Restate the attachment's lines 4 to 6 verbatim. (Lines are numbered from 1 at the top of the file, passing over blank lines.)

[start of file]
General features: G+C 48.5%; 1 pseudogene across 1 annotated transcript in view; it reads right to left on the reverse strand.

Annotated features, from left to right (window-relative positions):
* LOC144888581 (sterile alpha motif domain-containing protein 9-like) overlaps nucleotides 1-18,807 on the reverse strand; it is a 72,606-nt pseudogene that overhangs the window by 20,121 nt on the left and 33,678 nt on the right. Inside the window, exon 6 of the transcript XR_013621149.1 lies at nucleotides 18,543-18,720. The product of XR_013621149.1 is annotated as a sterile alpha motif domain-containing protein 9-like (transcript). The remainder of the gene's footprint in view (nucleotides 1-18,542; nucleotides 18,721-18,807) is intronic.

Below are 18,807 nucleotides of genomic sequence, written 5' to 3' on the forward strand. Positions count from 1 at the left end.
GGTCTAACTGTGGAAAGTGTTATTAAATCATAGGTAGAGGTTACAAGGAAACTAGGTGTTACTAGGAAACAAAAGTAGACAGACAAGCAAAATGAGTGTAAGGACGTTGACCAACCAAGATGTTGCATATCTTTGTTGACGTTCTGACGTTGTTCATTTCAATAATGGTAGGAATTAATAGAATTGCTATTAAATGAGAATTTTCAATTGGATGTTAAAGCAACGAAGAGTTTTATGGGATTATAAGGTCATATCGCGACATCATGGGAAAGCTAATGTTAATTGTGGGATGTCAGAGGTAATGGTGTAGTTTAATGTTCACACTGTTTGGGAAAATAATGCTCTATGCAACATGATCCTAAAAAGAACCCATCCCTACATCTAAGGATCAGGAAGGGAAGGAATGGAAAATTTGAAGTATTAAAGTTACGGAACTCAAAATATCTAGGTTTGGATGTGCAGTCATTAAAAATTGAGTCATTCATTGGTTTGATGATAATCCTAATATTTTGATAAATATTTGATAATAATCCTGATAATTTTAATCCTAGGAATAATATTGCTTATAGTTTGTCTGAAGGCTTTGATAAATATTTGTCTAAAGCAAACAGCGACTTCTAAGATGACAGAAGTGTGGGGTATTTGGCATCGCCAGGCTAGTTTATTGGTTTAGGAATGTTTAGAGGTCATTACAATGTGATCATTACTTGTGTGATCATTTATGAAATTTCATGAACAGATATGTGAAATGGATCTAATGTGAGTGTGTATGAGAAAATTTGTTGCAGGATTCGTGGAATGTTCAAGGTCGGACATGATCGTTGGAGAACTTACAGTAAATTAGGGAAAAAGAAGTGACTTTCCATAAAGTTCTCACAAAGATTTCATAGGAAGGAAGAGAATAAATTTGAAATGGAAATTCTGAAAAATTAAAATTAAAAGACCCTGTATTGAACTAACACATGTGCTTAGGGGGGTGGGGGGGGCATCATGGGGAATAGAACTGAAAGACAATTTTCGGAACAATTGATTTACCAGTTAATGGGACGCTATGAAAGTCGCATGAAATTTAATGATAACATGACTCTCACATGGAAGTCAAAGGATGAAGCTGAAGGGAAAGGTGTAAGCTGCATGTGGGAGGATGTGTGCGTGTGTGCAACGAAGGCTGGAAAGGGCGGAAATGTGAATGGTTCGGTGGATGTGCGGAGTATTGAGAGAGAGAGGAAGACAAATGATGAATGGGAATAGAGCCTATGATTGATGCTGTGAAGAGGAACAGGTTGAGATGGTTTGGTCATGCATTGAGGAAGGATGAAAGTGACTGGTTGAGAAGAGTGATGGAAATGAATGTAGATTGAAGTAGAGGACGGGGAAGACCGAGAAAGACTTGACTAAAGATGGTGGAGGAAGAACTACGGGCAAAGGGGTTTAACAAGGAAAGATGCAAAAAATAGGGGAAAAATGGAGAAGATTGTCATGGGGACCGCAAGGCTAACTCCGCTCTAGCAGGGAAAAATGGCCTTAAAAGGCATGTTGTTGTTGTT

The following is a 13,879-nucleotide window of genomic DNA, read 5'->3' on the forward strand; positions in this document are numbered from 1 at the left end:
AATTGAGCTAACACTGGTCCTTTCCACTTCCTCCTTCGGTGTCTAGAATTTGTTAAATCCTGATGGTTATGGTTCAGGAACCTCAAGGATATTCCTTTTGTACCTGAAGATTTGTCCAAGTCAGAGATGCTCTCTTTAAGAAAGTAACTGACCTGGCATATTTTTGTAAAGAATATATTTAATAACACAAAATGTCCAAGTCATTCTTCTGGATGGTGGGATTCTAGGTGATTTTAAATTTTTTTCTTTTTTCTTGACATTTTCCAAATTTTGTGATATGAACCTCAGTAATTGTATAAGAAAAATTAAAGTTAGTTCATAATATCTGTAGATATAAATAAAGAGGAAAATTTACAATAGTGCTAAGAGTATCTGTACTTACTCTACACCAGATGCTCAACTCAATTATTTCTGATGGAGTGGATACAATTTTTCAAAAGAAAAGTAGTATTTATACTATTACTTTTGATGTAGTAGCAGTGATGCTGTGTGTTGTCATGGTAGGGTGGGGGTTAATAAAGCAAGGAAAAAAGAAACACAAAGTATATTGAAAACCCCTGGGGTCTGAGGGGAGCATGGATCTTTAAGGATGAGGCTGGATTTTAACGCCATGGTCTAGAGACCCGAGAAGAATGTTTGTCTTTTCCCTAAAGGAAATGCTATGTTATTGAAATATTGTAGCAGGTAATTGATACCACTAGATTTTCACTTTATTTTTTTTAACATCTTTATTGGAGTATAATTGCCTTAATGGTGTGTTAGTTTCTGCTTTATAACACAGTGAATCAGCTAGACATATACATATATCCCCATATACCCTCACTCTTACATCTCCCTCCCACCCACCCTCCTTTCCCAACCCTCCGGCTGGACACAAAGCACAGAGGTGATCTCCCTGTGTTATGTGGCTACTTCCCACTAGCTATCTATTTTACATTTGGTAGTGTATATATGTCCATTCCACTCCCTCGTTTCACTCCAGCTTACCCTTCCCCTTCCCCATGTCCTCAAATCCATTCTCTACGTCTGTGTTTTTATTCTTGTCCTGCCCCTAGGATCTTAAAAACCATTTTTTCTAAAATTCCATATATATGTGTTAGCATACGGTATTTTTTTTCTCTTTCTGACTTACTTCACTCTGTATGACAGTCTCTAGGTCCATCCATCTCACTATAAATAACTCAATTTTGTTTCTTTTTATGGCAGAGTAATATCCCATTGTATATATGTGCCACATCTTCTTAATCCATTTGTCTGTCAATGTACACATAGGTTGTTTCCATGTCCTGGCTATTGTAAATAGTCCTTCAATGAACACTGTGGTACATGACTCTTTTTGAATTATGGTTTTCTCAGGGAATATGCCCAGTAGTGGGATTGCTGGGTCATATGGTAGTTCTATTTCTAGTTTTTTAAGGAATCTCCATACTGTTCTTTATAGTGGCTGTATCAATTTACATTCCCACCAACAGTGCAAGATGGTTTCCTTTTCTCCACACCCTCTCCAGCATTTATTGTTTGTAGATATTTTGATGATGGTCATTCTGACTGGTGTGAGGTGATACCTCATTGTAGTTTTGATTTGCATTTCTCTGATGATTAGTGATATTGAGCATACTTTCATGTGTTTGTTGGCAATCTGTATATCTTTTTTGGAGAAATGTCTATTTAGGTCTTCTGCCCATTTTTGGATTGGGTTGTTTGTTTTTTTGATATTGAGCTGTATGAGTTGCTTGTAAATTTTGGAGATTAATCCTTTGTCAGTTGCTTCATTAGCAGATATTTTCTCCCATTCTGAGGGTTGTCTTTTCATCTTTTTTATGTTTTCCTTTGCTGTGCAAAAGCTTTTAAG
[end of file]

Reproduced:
Below are 18,807 nucleotides of genomic sequence, written 5' to 3' on the forward strand. Positions count from 1 at the left end.
GGTCTAACTGTGGAAAGTGTTATTAAATCATAGGTAGAGGTTACAAGGAAACTAGGTGTTACTAGGAAACAAAAGTAGACAGACAAGCAAAATGAGTGTAAGGACGTTGACCAACCAAGATGTTGCATATCTTTGTTGACGTTCTGACGTTGTTCATTTCAATAATGGTAGGAATTAATAGAATTGCTATTAAATGAGAATTTTCAATTGGATGTTAAAGCAACGAAGAGTTTTATGGGATTATAAGGTCATATCGCGACATCATGGGAAAGCTAATGTTAATTGTGGGATGTCAGAGGTAATGGTGTAGTTTAATGTTCACACTGTTTGGGAAAATAATGCTCTATGCAACATGATCCTAAAAAGAACCCATCCCTACATCTAAGGATCAGGAAGGGAAGGAATGGAAAATTTGAAGTATTAAAGTTACGGAACTCAAAATATCTAGGTTTGGATGTGCAGTCATTAAAAATTGAGTCATTCATTGGTTTGATGATAATCCTAATATTTTGATAAATATTTGATAATAATCCTGATAATTTTAATCCTAGGAATAATATTGCTTATAGTTTGTCTGAAGGCTTTGATAAATATTTGTCTAAAGCAAACAGCGACTTCTAAGATGACAGAAGTGTGGGGTATTTGGCATCGCCAGGCTAGTTTATTGGTTTAGGAATGTTTAGAGGTCATTACAATGTGATCATTACTTGTGTGATCATTTATGAAATTTCATGAACAGATATGTGAAATGGATCTAATGTGAGTGTGTATGAGAAAATTTGTTGCAGGATTCGTGGAATGTTCAAGGTCGGACATGATCGTTGGAGAACTTACAGTAAATTAGGGAAAAAGAAGTGACTTTCCATAAAGTTCTCACAAAGATTTCATAGGAAGGAAGAGAATAAATTTGAAATGGAAATTCTGAAAAATTAAAATTAAAAGACCCTGTATTGAACTAACACATGTGCTTAGGGGGGTGGGGGGGGCATCATGGGGAATAGAACTGAAAGACAATTTTCGGAACAATTGATTTACCAGTTAATGGGACGCTATGAAAGTCGCATGAAATTTAATGATAACATGACTCTCACATGGAAGTCAAAGGATGAAGCTGAAGGGAAAGGTGTAAGCTGCATGTGGGAGGATGTGTGCGTGTGTGCAACGAAGGCTGGAAAGGGCGGAAATGTGAATGGTTCGGTGGATGTGCGGAGTATTGAGAGAGAGAGGAAGACAAATGATGAATGGGAATAGAGCCTATGATTGATGCTGTGAAGAGGAACAGGTTGAGATGGTTTGGTCATGCATTGAGGAAGGATGAAAGTGACTGGTTGAGAAGAGTGATGGAAATGAATGTAGATTGAAGTAGAGGACGGGGAAGACCGAGAAAGACTTGACTAAAGATGGTGGAGGAAGAACTACGGGCAAAGGGGTTTAACAAGGAAAGATGCAAAAAATAGGGGAAAAATGGAGAAGATTGTCATGGGGACCGCAAGGCTAACTCCGCTCTAGCAGGGAAAAATGGCCTTAAAAGGCATGTTGTTGTTGTT

The following is a 13,879-nucleotide window of genomic DNA, read 5'->3' on the forward strand; positions in this document are numbered from 1 at the left end: